Gaia discovers a new family of black holes
Using data from ESA’s Gaia mission, astronomers have discovered not only the closest but also the second closest black hole to Earth. The black holes, Gaia BH1 and Gaia BH2, are respectively located just 1,560 light-years away from us in the direction of the constellation Ophiuchus and 3,800 light-years away in the constellation Centaurus. In galactic terms, these black holes reside in our cosmic backyard.
The two black holes were discovered by studying the movement of their companion stars. A strange “wobble” in the movement of the stars on the sky indicated that they are orbiting a very massive object. In both cases, the objects are approximately ten times more massive than our sun. Other explanations for these massive companions, like double-star systems, were ruled out since they do not seem to emit any light.
Until recently, all the black holes astronomers knew of were discovered by emission of light—usually at X-ray and radio wavelengths—produced by material falling in. The new black holes are truly black and can only be detected by their gravitational effects. The distance of the stars to the black hole, and the orbits of the stars around them, are much longer than for other known binary systems of black holes and stars. Those closer star-black hole pairs, called X-ray binaries, tend to be very bright in X-ray and radio light, and thus easier to find. But the new discoveries suggest that black holes in wider binaries are more common.
“What sets this new group of black holes apart from the ones we already knew about is their wide separation from their companion stars. These black holes likely have a completely different formation history than X-ray binaries,” explains Kareem El-Badry, discoverer of the new black holes and researcher at the Harvard-Smithsonian Center for Astrophysics in the U.S. and the Max-Planck Institute for Astronomy in Heidelberg, Germany. The research is published in the journal Monthly Notices of the Royal Astronomical Society.
Movement of billions of stars
The black holes were discovered using Gaia data. Gaia accurately measures the positions and motions of billions of stars. The movement of stars against the sky can give essential clues about objects that gravitationally influence these stars. These objects can include other stars, exoplanets, and also black holes.
“The accuracy of Gaia’s data was essential for this discovery. The black holes were found by spotting the tiny wobble of its companion star while orbiting around it. No other instrument is capable of such measurements,” says Timo Prusti, ESA’s Gaia project scientist.
Gaia provided accurate measurements of the movement in three directions, but to understand more precisely how the stars moved away and towards us, additional radial velocity measurements were needed. Ground-based observatories provided these for the newly found black holes, and this gave the final clue to conclude that the astronomers had detected black holes.
Invisible black holes
Black holes are often not completely invisible. When material falls onto them, they may emit light in radio and X-ray. For Gaia’s second black hole, NASA’s Chandra X-ray Observatory and the South African MeerKAT radio telescope on the ground looked for this light, but they were not able to spot any signal.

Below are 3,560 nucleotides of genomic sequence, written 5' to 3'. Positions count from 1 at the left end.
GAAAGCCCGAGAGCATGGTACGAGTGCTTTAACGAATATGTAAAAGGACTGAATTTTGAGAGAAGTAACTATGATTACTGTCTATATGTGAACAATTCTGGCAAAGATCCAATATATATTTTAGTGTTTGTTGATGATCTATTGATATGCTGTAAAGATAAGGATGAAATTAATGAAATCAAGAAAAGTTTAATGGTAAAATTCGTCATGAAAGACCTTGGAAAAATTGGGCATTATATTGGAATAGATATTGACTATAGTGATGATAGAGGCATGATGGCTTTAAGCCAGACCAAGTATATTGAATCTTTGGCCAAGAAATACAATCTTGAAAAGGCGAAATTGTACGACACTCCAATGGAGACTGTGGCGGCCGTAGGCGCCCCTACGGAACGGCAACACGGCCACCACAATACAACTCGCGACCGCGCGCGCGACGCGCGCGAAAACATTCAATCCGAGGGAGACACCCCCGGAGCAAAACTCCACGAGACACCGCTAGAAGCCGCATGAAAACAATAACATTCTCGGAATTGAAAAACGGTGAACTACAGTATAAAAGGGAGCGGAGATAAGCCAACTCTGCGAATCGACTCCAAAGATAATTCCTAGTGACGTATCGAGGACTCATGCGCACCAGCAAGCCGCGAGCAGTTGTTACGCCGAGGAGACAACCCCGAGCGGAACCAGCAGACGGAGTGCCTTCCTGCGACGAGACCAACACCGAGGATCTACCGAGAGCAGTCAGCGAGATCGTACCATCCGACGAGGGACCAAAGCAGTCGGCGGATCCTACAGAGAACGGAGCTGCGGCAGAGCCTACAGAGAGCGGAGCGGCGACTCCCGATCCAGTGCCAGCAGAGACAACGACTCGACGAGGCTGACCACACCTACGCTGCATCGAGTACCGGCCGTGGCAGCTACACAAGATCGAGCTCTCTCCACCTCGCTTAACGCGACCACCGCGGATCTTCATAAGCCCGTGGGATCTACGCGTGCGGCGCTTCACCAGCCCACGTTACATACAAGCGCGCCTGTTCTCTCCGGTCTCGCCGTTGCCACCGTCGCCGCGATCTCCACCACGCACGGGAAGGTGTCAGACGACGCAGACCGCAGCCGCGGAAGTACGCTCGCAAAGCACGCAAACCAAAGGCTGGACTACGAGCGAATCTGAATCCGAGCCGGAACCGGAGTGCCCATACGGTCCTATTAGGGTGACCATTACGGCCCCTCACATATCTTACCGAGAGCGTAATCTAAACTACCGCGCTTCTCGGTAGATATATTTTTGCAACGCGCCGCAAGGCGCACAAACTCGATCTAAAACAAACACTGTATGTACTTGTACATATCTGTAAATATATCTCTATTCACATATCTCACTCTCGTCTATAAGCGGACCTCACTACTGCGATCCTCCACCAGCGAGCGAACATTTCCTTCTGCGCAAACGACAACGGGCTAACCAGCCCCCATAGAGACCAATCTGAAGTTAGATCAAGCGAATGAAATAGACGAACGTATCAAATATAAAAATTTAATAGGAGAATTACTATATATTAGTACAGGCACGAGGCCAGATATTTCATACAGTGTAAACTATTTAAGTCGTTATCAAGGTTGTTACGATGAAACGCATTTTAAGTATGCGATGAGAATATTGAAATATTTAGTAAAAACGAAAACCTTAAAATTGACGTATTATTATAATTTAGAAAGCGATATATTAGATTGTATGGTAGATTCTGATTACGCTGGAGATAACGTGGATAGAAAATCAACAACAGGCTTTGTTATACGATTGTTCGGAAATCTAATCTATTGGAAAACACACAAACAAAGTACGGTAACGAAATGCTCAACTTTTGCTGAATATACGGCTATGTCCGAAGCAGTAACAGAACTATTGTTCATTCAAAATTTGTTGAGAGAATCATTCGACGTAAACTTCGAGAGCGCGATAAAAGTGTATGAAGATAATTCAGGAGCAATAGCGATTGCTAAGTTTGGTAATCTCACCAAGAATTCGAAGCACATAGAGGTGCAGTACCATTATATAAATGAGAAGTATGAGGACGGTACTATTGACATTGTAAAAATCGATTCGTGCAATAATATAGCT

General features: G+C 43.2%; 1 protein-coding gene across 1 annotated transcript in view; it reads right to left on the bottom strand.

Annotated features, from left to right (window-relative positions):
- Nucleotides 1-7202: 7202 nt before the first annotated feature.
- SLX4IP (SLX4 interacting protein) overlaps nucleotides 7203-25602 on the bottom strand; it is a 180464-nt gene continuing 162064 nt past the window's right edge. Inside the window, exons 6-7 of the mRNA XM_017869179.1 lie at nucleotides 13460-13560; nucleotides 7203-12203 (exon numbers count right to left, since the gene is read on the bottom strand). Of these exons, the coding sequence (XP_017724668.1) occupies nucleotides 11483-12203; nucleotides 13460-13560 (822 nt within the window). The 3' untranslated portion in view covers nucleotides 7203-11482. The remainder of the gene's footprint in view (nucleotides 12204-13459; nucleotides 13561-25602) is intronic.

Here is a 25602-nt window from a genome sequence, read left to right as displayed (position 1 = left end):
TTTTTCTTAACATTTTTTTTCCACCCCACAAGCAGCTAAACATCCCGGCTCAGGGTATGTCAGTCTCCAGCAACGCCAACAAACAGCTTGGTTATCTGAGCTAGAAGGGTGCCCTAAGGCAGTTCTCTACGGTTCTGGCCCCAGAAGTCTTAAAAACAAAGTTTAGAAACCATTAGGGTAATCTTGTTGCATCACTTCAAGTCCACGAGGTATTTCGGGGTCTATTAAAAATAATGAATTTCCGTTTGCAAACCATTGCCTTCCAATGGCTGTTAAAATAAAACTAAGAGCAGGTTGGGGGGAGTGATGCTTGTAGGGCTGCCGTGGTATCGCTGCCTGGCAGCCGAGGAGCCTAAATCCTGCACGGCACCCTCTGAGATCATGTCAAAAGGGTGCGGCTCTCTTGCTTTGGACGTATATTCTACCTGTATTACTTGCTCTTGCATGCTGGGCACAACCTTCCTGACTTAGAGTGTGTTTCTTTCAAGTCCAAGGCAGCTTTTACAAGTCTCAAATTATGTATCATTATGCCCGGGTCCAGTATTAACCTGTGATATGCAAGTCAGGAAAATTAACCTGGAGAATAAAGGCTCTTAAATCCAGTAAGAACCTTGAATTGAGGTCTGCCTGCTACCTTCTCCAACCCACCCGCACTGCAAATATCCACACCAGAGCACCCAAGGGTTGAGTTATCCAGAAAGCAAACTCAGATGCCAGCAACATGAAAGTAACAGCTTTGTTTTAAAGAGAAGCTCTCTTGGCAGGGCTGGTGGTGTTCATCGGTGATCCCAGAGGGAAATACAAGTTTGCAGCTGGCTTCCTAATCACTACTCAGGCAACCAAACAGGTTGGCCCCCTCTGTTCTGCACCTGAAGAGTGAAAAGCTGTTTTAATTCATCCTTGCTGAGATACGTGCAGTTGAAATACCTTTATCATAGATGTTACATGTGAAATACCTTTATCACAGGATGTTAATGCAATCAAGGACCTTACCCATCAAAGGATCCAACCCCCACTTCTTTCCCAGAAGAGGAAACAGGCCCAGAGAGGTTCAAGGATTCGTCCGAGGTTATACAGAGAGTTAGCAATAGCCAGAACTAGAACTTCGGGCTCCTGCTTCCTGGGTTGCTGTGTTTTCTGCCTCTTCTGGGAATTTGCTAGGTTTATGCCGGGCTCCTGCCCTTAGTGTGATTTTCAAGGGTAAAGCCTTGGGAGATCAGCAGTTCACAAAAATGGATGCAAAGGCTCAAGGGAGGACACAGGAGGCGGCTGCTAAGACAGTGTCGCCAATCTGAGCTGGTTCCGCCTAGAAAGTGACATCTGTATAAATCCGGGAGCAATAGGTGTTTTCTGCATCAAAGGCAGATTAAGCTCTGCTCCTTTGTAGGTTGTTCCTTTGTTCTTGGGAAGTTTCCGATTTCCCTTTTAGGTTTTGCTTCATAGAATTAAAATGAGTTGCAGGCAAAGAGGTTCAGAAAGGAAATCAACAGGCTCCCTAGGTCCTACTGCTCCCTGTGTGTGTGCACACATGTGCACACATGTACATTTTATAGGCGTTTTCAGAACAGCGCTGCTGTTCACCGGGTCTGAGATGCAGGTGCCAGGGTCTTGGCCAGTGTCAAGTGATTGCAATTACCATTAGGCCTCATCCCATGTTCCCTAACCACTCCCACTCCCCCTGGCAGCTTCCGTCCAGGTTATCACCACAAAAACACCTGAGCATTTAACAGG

“Even though we detected nothing, this information is incredibly valuable because it tells us a lot about the environment around a black hole. There are a lot of particles coming off the companion star in the form of stellar wind. But because we didn’t see any radio light, that tells us the black hole isn’t a great eater and not many particles are crossing its event horizon. We don’t know why that is, but we want to find out,” says Yvette Cendes who helped discover the second black hole and is an astronomer at the Harvard-Smithsonian Center for Astrophysics in the US.
The new type of black hole does not emit any light, making them practically invisible, probably because they are much further away from their companion stars. Gaia BH1 and Gaia BH2 have the most widely separated orbits of all known black holes. The fact that they are also the closest known black holes to Earth suggests that many more similar black holes in wide binaries are still waiting to be discovered.
“This is very exciting because it now implies that these black holes in wide orbits are actually common in space—more common than binaries where the black hole and star are closer. But the trouble is detecting them. The good news is that Gaia is still taking data, and its next data release (in 2025) will contain many more of these stars with mystery black hole companions in it,” Yvette explains.
Gaia’s next data release will be based on 66 months of observations and will contain improved information on the orbits of stars. In the meantime, astronomers will be busy figuring out where these black holes in wide orbits come from.
Kareem El-Badry points out, “We suspected that there could exist black holes in wider systems, but we were not sure how they would have formed. Their discovery means that we must adapt our theories about the evolution of binary star systems as it is not clear yet how these systems form.”
“Gaia’s Data Processing and Analysis Consortium is developing methods to identify astrometric binaries with compact companions. We expect to provide a good sample of candidates in the next Gaia data release,” says team member Tsevi Mazeh from the Tel Aviv University. The scientific community looks forward to further expand this new population of dormant black holes.
Kareem El-Badry et al, A red giant orbiting a black hole, Monthly Notices of the Royal Astronomical Society (2023). DOI: 10.1093/mnras/stad799
European Space Agency
Gaia discovers a new family of black holes (2023, April 3)
retrieved 3 April 2023
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